Have money, can't buy.
That's the dilemma facing China's drugmakers as they look to acquire overseas assets to sate the country's growing healthcare needs. Snapping up vitamin producers and the like hasn't proved a problem, but snaring actual pharmaceuticals manufacturers is a different matter, and will be put to the test as Germany's Stada Arzneimittel AG hits the brakes on deal negotiations.
Stada Chairman Carl-Ferdinand Oetker cancelled presentations to bidding groups late Tuesday and, according to people familiar with the matter, is driving management to cut costs and raise profit guidance as he maneuvers for higher offers.
That buys time for Shanghai Pharmaceuticals Holding Co., which is deciding whether to join forces to bid with private equity firm CVC Capital Partners Ltd. At about 3.6 billion euros ($3.9 billion), Stada isn't cheap, and if Shanghai Pharma wins, it could end up being the biggest overseas drugmaker in Chinese hands.
Shanghai Pharma's interest in Stada comes as it battles for space in an increasingly fragmented domestic market. Asia's biggest economy has about 5,000 drugmakers, many of which supply the raw materials for overseas companies' generic pills, and competition is intense. Acquiring brands from developed markets that have high regulatory standards provides something of a quick fix, allowing local Chinese firms to distinguish themselves from the melee.
Shanghai Pharma is already one of China's biggest drug distributors, and has been consolidating that position by buying up smaller firms. The group had $1.8 billion in cash and cash equivalents on its balance sheet as of Sept. 30, data compiled by Bloomberg show.
The biggest Chinese takeover of an international drugmaker to date is Shanghai Fosun Pharmaceutical Group Co.'s $1.26 billion tilt for 86 percent of India's Gland Pharma Ltd., whose generic injectables are sold mainly in the U.S.
Last May, a group controlled by Creat Group Corp. signed an agreement to acquire plasma biotherapeutics company Bio Products Laboratory Ltd. for 820 million British pounds ($1 billion). China's Creat Group is also in talks to purchase German cell culture provider Pan Biotech for about 10 billion yuan ($1.4 billion) to expand its health-care assets in Europe.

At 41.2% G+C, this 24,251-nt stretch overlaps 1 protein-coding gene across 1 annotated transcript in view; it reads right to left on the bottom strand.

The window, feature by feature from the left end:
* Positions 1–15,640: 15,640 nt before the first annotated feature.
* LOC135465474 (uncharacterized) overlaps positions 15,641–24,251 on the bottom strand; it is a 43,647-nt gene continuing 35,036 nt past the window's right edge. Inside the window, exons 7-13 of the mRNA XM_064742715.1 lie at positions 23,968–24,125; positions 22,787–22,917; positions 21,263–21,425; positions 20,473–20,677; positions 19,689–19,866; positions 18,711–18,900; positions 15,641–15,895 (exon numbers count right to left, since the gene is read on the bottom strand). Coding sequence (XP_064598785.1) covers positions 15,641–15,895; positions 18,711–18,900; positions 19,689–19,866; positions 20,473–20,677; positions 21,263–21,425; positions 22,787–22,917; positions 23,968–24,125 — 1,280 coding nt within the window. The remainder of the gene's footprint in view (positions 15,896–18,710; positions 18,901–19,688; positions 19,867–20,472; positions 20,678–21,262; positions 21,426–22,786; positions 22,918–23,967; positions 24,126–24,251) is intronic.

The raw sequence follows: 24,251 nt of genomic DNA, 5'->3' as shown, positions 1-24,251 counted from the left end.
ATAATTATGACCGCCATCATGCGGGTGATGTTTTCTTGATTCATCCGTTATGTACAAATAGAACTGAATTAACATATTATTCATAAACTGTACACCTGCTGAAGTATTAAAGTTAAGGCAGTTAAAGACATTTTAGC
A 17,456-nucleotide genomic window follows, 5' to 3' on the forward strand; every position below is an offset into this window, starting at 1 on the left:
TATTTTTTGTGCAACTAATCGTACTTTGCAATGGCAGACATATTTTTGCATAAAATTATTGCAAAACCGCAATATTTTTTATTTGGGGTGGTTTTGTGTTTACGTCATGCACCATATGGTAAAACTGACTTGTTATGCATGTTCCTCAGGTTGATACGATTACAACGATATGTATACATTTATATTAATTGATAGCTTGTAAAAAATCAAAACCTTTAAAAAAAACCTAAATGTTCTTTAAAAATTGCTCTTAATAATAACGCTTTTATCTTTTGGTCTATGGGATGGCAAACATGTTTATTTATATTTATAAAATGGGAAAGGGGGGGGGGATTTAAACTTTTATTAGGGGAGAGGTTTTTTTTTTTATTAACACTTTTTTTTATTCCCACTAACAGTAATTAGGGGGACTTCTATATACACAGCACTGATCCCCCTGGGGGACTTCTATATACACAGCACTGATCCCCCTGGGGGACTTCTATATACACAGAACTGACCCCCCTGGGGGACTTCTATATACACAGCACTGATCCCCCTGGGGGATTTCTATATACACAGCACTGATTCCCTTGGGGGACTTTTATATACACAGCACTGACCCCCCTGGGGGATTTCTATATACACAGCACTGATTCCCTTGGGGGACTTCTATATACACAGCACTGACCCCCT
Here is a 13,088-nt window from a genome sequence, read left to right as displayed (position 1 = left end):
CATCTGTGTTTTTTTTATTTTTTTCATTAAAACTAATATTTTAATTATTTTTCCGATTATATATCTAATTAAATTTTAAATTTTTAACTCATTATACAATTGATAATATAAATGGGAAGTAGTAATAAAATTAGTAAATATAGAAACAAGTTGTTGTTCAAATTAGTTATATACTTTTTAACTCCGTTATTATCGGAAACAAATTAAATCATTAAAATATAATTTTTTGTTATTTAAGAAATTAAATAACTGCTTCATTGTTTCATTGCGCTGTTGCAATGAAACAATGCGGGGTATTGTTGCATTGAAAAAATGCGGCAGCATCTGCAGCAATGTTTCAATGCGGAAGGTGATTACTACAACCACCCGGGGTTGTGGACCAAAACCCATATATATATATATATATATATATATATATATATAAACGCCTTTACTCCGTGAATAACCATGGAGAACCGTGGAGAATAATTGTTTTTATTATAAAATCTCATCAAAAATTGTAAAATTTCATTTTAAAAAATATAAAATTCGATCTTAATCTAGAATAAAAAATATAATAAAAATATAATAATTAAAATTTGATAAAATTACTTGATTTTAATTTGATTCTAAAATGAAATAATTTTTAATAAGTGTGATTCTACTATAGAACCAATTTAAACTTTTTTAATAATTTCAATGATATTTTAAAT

Those first two transactions are still awaiting regulatory approval, however. Outside of them, Chinese offshore pharmaceuticals deals have focused on vitamin makers, particularly in Australia, whose clean and green image is favored on the mainland. Guangzhou-headquartered Biostime International Holdings Ltd. owns Melbourne's Swisse Wellness Group Pty, while Shanghai Pharma bought Sydney-based Vitaco Holdings Ltd. last year.
The challenge for Chinese companies is that it's not often big names like Stada come up for sale. And when they do, global players that are equally flush with cash generally prevail.
Several have tried, and failed -- witness China Grand Pharmaceutical & Healthcare Holdings Ltd.'s ultimately unsuccessful plays for the U.S. operations of Swedish drugmaker Meda AB and the North American generic drug business of Belgium's UCB SA.
On top of that, regulatory approvals in the West tend to be more stringent if a Chinese buyer is involved and there is a risk that patents could be compromised. Then there's Beijing's clampdown on capital outflows, which is making all sorts of outbound acquisitions that much harder.
What Shanghai Pharma does next remains to be seen. But losing Stada could prove painful for its business in the long run.
This column does not necessarily reflect the opinion of Bloomberg LP and its owners.
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